Places selling fast-casual versions of Hawaiian Poke keep popping up in Milwaukee. There’s Fusion Poke, Fresh Fin and Aloha Poke. The last one, a non-Hawaiian owned Chicago chain that expanded to the Third Ward in June, has sparked some culinary controversy. After trademarking the name “Aloha Poke,” the company has been sending cease-and-desist letters to other small businesses using the words “Aloha” and “Poke” together—including many shops owned by native Hawaiians. Aloha Poke says it’s just protecting its “rights” to the words, but maybe it shouldn’t have been able to trademark them.
Both words have a deep cultural significance to Hawaiians. “Aloha” means much more than hello and goodbye. It’s a word that symbolizes a spiritual interconnectedness and can be a word for love, peace, compassion and mercy. And Poke, originating with Hawaiian fishermen seasoning the cut-offs from their catch to serve as a snack, has evolved on the islands to be as diverse as the many indigenous ingredients available. It’s a purist tradition of people getting creative with what they have and sharing it, giving it social significance as well.
They might be tasty, but to say that these mainland U.S. poke chains are Hawaiian is about as authentic as saying Chipotle is Mexican. So, for Aloha Poke to force small Hawaiian poke shops to rebrand is not only insulting, but expensive and damaging. And as this Washington Post article puts it, it adds to “long-standing wounds left from Hawaii’s long history of colonialism and commodification at the hands of outsiders.”
If you do so honestly and respectfully, there is a way to explore other cultures through cooking (in your kitchen or for a restaurant) with appreciation and celebration, no matter where you or your ancestors are from. Then there’s cultural appropriation—an effort that doesn’t celebrate another tradition but tries to own it, hurting the people who created it in the first place.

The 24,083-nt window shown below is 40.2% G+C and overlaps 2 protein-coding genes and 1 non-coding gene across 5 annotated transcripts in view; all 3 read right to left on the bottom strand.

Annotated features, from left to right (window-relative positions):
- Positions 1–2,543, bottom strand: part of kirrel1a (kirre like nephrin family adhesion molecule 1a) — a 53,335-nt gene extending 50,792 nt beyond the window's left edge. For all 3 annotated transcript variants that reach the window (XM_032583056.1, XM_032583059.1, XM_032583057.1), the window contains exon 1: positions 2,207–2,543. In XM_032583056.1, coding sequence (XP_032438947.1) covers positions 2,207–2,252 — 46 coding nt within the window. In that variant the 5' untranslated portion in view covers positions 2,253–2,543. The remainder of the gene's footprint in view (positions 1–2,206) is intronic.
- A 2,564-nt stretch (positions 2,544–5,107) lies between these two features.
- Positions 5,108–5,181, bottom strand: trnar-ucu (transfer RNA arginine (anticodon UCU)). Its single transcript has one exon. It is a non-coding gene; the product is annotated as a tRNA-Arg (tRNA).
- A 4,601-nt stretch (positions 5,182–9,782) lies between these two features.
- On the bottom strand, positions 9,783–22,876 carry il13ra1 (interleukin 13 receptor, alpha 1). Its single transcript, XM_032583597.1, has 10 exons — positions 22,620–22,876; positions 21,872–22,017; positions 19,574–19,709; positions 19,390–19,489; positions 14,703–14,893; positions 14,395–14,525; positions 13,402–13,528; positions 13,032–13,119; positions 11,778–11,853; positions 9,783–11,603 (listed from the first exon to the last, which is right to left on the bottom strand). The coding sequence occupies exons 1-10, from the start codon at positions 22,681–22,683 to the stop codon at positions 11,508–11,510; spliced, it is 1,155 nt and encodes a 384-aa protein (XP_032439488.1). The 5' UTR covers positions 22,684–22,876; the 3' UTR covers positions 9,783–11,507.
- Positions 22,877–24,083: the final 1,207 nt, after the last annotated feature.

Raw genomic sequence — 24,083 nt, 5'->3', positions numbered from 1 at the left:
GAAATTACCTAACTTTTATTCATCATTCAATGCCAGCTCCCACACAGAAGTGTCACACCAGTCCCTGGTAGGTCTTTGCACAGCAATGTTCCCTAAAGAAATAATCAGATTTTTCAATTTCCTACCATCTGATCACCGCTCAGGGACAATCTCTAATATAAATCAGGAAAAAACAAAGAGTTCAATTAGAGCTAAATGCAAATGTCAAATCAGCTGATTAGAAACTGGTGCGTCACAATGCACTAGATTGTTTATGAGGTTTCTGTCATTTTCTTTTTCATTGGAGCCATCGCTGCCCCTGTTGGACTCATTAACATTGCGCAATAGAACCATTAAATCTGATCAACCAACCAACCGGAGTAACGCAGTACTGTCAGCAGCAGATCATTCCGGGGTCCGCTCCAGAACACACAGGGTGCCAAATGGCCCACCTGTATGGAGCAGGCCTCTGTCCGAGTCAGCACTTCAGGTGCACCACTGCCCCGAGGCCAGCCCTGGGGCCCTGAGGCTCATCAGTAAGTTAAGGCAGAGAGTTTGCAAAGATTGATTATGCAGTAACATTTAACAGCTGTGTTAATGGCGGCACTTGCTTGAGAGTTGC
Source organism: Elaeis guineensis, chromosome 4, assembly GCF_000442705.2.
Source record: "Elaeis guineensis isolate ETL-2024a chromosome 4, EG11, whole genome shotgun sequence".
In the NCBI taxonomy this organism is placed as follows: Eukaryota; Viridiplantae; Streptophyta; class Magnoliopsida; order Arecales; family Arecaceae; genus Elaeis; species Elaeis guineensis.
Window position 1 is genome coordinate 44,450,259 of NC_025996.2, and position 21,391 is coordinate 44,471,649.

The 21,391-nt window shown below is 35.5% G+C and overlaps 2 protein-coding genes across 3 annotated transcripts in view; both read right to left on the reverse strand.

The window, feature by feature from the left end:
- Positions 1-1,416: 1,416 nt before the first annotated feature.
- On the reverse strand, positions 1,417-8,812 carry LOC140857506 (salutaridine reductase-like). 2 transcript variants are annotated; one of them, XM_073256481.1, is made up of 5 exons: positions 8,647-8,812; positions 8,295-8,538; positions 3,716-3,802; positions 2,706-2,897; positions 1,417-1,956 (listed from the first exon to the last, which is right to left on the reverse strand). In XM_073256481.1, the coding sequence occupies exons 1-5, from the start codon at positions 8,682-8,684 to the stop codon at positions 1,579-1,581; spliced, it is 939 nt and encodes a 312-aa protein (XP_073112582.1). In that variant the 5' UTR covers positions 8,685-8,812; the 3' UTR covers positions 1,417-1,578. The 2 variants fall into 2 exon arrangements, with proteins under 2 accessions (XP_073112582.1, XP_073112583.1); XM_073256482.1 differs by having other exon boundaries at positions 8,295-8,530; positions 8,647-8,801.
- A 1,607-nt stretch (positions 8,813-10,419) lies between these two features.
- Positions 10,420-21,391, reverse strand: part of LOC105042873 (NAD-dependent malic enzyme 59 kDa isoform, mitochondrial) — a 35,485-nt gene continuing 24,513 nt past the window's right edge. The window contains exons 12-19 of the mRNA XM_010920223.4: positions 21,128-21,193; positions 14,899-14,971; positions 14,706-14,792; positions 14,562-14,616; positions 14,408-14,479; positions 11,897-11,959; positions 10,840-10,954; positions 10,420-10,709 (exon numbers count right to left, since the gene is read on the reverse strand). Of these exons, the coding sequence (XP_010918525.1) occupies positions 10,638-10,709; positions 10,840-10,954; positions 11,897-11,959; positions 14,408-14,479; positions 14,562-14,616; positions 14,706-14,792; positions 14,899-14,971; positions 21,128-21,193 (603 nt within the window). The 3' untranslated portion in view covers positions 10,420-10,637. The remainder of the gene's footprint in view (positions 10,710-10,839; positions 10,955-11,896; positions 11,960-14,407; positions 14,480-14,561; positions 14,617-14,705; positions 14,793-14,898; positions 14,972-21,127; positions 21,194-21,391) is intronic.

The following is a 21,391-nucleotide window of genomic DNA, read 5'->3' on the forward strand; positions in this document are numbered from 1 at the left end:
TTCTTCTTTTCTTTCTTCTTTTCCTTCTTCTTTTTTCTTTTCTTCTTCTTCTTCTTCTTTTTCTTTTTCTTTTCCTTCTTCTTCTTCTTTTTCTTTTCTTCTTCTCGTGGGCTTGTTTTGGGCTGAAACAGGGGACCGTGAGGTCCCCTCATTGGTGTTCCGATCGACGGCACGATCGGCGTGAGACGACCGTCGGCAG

It’s an interesting conversation that we want to have, because the variety of ethnic foods (even fusions) are what make this country great. It’s what we love about being foodies. But it’s good to remember to treat cultures with responsibility, not as profitable trends.
Milwaukee food news and events
Bay View is getting some much-needed comfort food. Belli’s Bistro & Spirits is new to KK, bringing some Southern flavor. The menu has specialties like flaming lobster tail, wings and waffles, Soulfood Sunday, a Tuesday Crab Boil and plenty of cocktails to match.
Miller Time Pub and Grill
On Saturday, August 18 Velobahn Coffee and Cycle is hosting the second Pupusa Fest to celebrate the most important holiday in El Salvador, “El día del Salvador del Mundo” with pupusas, Salvadoran coffee and dancing to Salvadoran music.
Yakitori at Lost Whale
Lost Whale is now doing Iron Grate-style yakitori at Lost Whale! We can’t wait to check it out on Saturdays from 6 p.m. to midnight and Sundays from 3 to 8 p.m, which we think is prime-time for these skewers.
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Aloha Poke quietly moved into the Third Ward this June, but the conversation around this Chicago chain has gotten much louder after activists have been calling out the non-Hawaiian company for saying native Hawaiians can’t use the trademarked words “Aloha” and “Poke.” On This Bites, we talk about the controversy.
Each week on Radio Milwaukee, Milwaukee Magazine’s dining critic, Ann Christenson, and 88Nine’s foodie, Tarik Moody, discuss Milwaukee’s culinary and restaurant culture on This Bites. This Bites is supported by Society Insurance.
Listen to the podcast and read more below for our conversation on Aloha Poke and other Milwaukee food news and events.